Are you wondering if 2017 is the right time to sell your property in Denver, USA fast? Well, as a matter of fact, real estate experts in the city have said that home prices are expected to plateau in 2017. We expect to see none of the rapid increases in property prices seen in Denver over the last few years.
Denver may have had a long three year stretch when property prices rose in double digits, which made it one of the hottest real estate markets in the USA, but that period is coming to an end. ‘
Mark Boud, a veteran Denver based economist, who works for the Real Estate Economics says, “As long as we have economic growth, we will likely bump along a plateau both in terms of price and volume.”
Mr. Boud adds that he does not quite expect the sort of slump last seen in Denver back in 2007 to 2009, when the subprime mortgage crisis was at its peak. That was a time when the market was inundated with foreclosures and distressed sales. While one can’t see a similar drop in prices in the current scenario, or in 2017, a slowdown in the housing market can only be expected.
The slowdown in prices is real. So if you buy a property in Denver, USA in 2017, there is a real chance that you would find that the price would remain the same even in 2022. The market here seems to have hit a plateau and there is no way to get out of that in the near future.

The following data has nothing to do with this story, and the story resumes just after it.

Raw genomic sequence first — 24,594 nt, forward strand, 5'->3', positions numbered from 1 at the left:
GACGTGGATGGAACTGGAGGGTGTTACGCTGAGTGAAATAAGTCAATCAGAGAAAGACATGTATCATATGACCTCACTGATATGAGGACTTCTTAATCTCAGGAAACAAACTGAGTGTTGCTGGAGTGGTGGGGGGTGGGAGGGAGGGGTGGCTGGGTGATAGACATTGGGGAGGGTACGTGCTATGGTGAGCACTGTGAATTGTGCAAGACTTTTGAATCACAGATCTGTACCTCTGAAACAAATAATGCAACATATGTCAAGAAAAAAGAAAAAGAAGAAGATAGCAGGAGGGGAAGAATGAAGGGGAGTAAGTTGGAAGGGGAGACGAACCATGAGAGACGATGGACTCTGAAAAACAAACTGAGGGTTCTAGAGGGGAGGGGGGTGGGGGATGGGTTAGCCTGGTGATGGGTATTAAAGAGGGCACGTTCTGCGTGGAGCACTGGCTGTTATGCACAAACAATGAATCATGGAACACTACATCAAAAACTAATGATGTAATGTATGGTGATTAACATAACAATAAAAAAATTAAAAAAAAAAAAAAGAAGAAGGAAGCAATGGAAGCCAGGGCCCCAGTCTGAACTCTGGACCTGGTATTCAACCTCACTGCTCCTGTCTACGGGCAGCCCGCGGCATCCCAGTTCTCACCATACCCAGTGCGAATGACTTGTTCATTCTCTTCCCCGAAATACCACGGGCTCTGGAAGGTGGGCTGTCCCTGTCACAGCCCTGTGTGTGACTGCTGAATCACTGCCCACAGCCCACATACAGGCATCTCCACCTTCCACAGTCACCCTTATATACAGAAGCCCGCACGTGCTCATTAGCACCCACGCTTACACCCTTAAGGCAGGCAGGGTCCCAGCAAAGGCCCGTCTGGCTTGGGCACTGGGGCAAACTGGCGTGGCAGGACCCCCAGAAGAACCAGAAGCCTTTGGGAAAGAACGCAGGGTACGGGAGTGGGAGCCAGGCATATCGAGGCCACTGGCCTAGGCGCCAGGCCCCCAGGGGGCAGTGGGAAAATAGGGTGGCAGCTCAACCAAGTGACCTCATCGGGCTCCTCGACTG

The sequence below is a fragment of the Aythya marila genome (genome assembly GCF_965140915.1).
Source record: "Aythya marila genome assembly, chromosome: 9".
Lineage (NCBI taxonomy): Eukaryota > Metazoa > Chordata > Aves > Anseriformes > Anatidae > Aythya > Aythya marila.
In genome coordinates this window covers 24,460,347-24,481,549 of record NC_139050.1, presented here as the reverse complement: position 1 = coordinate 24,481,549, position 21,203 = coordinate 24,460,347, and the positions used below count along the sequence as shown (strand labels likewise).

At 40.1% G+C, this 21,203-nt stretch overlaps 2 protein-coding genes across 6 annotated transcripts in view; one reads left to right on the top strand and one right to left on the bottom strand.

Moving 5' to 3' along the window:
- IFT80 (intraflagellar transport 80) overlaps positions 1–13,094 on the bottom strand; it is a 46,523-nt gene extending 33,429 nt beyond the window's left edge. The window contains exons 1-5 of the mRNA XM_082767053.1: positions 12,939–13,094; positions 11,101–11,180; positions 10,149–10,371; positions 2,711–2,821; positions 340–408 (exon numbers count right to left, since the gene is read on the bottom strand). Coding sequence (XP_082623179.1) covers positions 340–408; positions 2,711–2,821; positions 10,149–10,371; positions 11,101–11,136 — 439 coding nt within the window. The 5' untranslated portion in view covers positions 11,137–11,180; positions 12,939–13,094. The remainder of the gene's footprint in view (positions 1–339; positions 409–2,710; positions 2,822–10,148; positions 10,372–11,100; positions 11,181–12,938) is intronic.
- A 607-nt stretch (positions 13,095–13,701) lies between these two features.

Anthony Rael, who heads the Denver Real Estate Market Trends Committee says, “If we get anything under 5 percent in appreciation, sellers will lose their mind and think the market is collapsing.”
Real Estate Economics projects median home prices in the metro region of Denver to grow by only 2.8 percent in 2017, and by just 1.8 percent in 2018. This follows a tepid growth of 5.4 percent in 2016.
Now, the numbers are not particularly bad, but when you consider that property prices in Denver have averaged a growth of 12 percent from 2013 to 2015, you would naturally be disappointed with that.
In fact, real estate experts predict a decline of 1.6 percent in 2020 and of 2.7 percent in 2021. That’s why one cannot see the same enthusiasm about the housing market in Denver as before.
Gary Bauer, a real estate agent in Denver says, “My personal forecast was that home-price appreciation this year would be in the 5 percent range.”
Redfin broker Michelle Ackerman adds that bankers have become very conservative of late, and this has certainly affected sentiment among buyers. Ms. Ackerman says, “That has triggered conservativeness on the part of buyers. Do the underwriters know something that we don’t?”
However, Mark Boud of Real Estate Economics says that properties for sale in Denver, USA are actually undervalued compared to the other cities in the US such as New York, San Francisco and Los Angeles. “We look at the 40-year trend line between mortgage costs and incomes. It moves up very slowly and Denver is still 1.8 percent undervalued,” Mr Boud said.